Martin Williams CEO Tom Moudry has the charm of the most quick-witted character on “Mad Men.”

At Monday’s open house for the advertising agency’s new digs, I grabbed onto Moudry’s arm to steady myself while getting the tour. I can report the feel of guns underneath his suit.

“I have old guns,” said Moudry. “I think they still fire.”

His biceps felt rather explosive, so I would say those three days a week at the gym are working.

The office space designed by Perkins+Will is sleekly posh, starting at the entry where Moudry said, “I wanted to make this less like a TSA checkpoint at LaGuardia or MSP and more like hotel concierge.”

There are no offices, but there are private glass “huddle rooms,” distinguished by enormous wall art of either Stanley Kubrick, Maya Angelou, Patti Smith or Bob Dylan. They are “people who inspire us in different ways. Whether it’s by the written word, whether it’s the director, whether it’s the written word in lyrics. Patti Smith not only changed rock ’n’ roll but she was a photographer who made women think differently about what they could be from an artistic standpoint.”

Somewhere Prince is pouting.

But what if Moudry needs to chew out somebody? Glass walls don’t provide much privacy, although they are great showcases by which staffers can file to be entertained during a co-worker’s woodshedding. So where does Moudry yell at someone, when necessary?

“I yell at them right in there [pointing to a huddle room]. I could be yelling at you right now,” said Moudry, who then demonstrated: “C.J., [expletive withheld] I told you not to …’’ speaking brusquely without gesticulating those guns (aka ripped arms; try to keep up, people).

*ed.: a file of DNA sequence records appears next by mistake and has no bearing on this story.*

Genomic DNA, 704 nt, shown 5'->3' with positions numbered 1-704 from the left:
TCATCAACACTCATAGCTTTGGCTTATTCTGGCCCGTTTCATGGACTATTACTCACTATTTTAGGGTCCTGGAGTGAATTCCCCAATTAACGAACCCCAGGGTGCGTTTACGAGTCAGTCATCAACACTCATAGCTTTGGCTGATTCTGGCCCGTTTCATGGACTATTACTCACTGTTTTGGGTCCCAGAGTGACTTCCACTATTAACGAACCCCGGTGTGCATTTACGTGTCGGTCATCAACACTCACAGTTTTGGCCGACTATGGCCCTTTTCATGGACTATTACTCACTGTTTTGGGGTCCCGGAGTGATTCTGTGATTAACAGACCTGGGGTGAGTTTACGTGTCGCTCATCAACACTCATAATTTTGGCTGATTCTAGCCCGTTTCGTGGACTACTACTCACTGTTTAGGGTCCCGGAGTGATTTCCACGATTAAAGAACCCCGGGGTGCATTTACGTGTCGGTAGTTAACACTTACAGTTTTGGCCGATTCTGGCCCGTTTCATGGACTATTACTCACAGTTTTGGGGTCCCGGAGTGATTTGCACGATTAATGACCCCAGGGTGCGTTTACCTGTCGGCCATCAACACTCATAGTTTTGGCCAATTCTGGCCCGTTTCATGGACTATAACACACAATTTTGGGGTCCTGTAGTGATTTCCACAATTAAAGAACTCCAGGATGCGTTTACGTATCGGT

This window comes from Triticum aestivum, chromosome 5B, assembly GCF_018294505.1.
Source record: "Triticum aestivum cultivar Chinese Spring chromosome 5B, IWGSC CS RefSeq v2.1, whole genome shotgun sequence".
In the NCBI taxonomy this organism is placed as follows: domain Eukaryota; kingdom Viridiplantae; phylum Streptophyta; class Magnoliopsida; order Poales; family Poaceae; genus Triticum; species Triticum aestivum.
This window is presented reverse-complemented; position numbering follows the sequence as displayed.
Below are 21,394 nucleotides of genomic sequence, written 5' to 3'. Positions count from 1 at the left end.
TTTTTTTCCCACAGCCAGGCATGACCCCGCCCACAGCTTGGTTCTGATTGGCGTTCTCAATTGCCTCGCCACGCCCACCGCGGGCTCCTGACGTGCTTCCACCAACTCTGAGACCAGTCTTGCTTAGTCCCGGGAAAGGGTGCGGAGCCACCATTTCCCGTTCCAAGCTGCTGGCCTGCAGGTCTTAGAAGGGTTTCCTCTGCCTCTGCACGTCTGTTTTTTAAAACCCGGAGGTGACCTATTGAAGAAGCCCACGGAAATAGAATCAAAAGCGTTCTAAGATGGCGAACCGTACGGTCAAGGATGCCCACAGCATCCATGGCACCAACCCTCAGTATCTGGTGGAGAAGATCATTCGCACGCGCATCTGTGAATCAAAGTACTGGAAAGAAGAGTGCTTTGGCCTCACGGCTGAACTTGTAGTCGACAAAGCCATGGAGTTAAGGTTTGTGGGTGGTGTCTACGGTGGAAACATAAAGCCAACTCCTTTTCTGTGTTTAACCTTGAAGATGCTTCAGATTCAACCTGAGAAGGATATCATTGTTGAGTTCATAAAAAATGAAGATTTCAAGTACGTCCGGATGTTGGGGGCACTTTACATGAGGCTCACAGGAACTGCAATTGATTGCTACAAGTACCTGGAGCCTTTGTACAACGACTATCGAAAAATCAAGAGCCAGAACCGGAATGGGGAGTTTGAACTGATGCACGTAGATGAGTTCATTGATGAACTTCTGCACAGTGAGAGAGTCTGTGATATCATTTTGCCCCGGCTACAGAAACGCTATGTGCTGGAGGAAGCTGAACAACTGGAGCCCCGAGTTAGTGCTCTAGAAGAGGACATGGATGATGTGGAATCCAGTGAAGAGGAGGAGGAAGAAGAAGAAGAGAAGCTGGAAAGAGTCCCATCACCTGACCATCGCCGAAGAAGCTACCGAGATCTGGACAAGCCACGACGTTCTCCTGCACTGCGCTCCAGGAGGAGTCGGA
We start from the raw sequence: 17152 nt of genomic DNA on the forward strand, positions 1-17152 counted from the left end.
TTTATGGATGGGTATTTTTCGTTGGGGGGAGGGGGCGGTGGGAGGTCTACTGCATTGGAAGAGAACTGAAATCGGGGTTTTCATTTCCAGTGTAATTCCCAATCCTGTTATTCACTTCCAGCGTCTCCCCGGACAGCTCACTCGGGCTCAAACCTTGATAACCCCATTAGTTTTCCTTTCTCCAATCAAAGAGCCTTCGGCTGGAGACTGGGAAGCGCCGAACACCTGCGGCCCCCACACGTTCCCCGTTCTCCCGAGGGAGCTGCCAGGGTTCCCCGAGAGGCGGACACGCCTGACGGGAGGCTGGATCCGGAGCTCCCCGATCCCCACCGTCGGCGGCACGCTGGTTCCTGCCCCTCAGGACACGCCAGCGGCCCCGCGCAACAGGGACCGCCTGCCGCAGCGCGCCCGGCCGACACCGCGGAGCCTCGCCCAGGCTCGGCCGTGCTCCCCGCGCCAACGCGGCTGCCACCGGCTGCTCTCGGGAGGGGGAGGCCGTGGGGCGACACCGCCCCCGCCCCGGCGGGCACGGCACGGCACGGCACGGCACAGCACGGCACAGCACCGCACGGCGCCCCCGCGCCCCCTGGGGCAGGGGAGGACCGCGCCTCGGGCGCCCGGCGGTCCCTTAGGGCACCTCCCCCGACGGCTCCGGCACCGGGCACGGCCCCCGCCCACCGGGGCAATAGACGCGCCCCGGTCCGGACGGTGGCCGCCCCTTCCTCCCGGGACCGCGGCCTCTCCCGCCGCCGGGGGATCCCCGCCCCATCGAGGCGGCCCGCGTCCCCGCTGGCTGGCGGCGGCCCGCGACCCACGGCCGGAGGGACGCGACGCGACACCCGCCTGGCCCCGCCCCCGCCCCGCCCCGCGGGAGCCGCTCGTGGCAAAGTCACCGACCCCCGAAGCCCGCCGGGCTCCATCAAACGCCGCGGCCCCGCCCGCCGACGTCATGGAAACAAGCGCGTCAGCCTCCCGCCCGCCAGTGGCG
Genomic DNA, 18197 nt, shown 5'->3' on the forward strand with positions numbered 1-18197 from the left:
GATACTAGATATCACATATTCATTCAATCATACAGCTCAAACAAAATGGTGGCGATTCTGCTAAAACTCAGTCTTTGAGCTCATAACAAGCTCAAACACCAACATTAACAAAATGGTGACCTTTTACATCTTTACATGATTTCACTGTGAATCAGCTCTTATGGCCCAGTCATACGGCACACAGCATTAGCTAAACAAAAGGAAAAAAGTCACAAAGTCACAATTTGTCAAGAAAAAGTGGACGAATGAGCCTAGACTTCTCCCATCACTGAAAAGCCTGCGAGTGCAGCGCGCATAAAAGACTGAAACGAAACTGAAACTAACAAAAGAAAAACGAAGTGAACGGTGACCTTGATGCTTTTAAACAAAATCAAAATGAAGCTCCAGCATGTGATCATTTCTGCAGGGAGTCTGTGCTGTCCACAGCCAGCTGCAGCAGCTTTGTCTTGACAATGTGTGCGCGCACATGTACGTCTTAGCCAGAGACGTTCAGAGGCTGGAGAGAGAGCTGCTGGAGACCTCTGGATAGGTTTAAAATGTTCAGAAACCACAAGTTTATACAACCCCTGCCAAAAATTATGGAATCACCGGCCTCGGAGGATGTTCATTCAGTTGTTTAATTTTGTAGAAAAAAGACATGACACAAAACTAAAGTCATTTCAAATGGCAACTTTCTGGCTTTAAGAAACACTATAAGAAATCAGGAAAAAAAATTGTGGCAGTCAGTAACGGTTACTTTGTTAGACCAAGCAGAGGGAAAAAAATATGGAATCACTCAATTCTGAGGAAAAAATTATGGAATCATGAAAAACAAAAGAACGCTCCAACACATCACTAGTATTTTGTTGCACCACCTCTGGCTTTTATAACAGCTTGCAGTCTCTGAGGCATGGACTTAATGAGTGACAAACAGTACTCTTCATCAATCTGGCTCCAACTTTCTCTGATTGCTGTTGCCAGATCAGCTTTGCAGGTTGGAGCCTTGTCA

The area of the company called Grand Central Station is where all the client jobs being worked on, and by whom, are displayed. Here there are also clocks with names of cities beneath them. “All the great beach cities,” said Moudry. “St. Tropez, Phuket, Montauk, Big Sur … St. Paul.” Come again? “The Mississippi River makes it a beach city.” If Moudry says so.

While there is a fabulous main conference room, there is also a meeting room that has no conference-like table. “We have meetings in here [and there’s] a totally different dynamic; people are sitting in a living room. People are more collaborative and behave differently. We have much better conversations,” he said.

My favorite room is also apparently a big hit with the people who matter most to this branding agency — which must know something, having been around since 1947. It’s a rectangular room that takes full advantage of its shape by having a dart board on one wall. “It’s kind of a man cave,” said Moudry. “Our clients love this. They have meetings during the day and then at 5 o’clock they like to come in here and play some darts and have a drink,” said Moudry, directing attention to the table with the adult beverages. “Those are not props, be careful there.”

I try not to make that kind of news, I told Moudry, and instead write about those who do.

While I had Moudry’s ear, I complained about the decline of good grammar in TV commercials. There is the egregious misuse of there’s and the fact that copywriters don’t know when to use fewer vs. less.

“Syntax and grammar are lost arts. If my mother, Margaret, were still alive she would say, Thomas, that’s poor grammar. A lot of people struggle with the English language,” he said. English is not nearly as smooth as Moudry.

 

Improving on life?

A staffer for Perkins+Will was super satisfied in a most unexpected way with the caricature Matt Hennen drew at the Martin Williams party.

When artist Hennen showed the drawing to Perkins+Will staffers Tony Layne, Anne Smith and Doug Bergert, Smith enthused, “You made my boobs look great!”

There was more on display in the drawing than in the dress she was wearing. Don’t know whether artistic license was taken or if those were the artist’s original orders.

 

C.J. can be reached at cj@startribune.com and seen on Fox 9’s “Buzz.” E-mailers, please state a subject; “Hello” does not count. Attachments are not opened.